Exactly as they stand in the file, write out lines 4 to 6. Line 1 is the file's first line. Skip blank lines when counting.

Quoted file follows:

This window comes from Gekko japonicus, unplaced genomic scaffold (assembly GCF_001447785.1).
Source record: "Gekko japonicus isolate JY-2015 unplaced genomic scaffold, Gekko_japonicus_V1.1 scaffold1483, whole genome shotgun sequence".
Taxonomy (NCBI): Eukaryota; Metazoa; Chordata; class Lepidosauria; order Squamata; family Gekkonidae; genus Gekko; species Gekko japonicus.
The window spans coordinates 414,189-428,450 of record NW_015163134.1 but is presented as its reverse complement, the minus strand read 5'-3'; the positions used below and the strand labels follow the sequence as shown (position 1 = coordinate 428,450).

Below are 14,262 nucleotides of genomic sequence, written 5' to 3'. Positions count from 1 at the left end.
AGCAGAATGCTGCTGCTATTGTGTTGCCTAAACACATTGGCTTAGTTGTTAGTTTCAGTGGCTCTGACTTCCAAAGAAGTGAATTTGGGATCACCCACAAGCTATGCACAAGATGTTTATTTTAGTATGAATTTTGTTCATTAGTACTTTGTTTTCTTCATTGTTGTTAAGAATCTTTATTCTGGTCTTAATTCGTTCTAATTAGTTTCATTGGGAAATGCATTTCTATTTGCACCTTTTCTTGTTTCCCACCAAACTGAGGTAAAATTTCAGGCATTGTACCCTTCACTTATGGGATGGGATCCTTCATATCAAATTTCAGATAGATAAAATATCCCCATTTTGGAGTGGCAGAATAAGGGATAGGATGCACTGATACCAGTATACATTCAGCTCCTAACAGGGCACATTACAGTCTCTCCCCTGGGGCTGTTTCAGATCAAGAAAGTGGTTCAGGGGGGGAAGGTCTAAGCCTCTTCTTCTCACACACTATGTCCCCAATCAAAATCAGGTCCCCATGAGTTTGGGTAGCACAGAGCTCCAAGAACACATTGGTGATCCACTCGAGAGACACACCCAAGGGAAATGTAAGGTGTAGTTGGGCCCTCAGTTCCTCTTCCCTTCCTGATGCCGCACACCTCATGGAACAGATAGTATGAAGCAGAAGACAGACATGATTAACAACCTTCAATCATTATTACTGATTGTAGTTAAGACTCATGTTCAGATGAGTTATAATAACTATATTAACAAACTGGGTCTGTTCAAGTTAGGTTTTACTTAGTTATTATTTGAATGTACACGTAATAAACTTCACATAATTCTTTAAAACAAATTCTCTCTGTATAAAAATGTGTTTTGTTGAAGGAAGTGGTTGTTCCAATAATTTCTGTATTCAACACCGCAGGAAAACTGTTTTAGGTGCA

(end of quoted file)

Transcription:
The window spans coordinates 414,189-428,450 of record NW_015163134.1 but is presented as its reverse complement, the minus strand read 5'-3'; the positions used below and the strand labels follow the sequence as shown (position 1 = coordinate 428,450).

Below are 14,262 nucleotides of genomic sequence, written 5' to 3'. Positions count from 1 at the left end.
AGCAGAATGCTGCTGCTATTGTGTTGCCTAAACACATTGGCTTAGTTGTTAGTTTCAGTGGCTCTGACTTCCAAAGAAGTGAATTTGGGATCACCCACAAGCTATGCACAAGATGTTTATTTTAGTATGAATTTTGTTCATTAGTACTTTGTTTTCTTCATTGTTGTTAAGAATCTTTATTCTGGTCTTAATTCGTTCTAATTAGTTTCATTGGGAAATGCATTTCTATTTGCACCTTTTCTTGTTTCCCACCAAACTGAGGTAAAATTTCAGGCATTGTACCCTTCACTTATGGGATGGGATCCTTCATATCAAATTTCAGATAGATAAAATATCCCCATTTTGGAGTGGCAGAATAAGGGATAGGATGCACTGATACCAGTATACATTCAGCTCCTAACAGGGCACATTACAGTCTCTCCCCTGGGGCTGTTTCAGATCAAGAAAGTGGTTCAGGGGGGGAAGGTCTAAGCCTCTTCTTCTCACACACTATGTCCCCAATCAAAATCAGGTCCCCATGAGTTTGGGTAGCACAGAGCTCCAAGAACACATTGGTGATCCACTCGAGAGACACACCCAAGGGAAATGTAAGGTGTAGTTGGGCCCTCAGTTCCTCTTCCCTTCCTGATGCCGCACACCTCATGGAACAGATAGTATGAAGCAGAAGACAGACATGATTAACAACCTTCAATCATTATTACTGATTGTAGTTAAGACTCATGTTCAGATGAGTTATAATAACTATATTAACAAACTGGGTCTGTTCAAGTTAGGTTTTACTTAGTTATTATTTGAATGTACACGTAATAAACTTCACATAATTCTTTAAAACAAATTCTCTCTGTATAAAAATGTGTTTTGTTGAAGGAAGTGGTTGTTCCAATAATTTCTGTATTCAACACCGCAGGAAAACTGTTTTAGGTGCA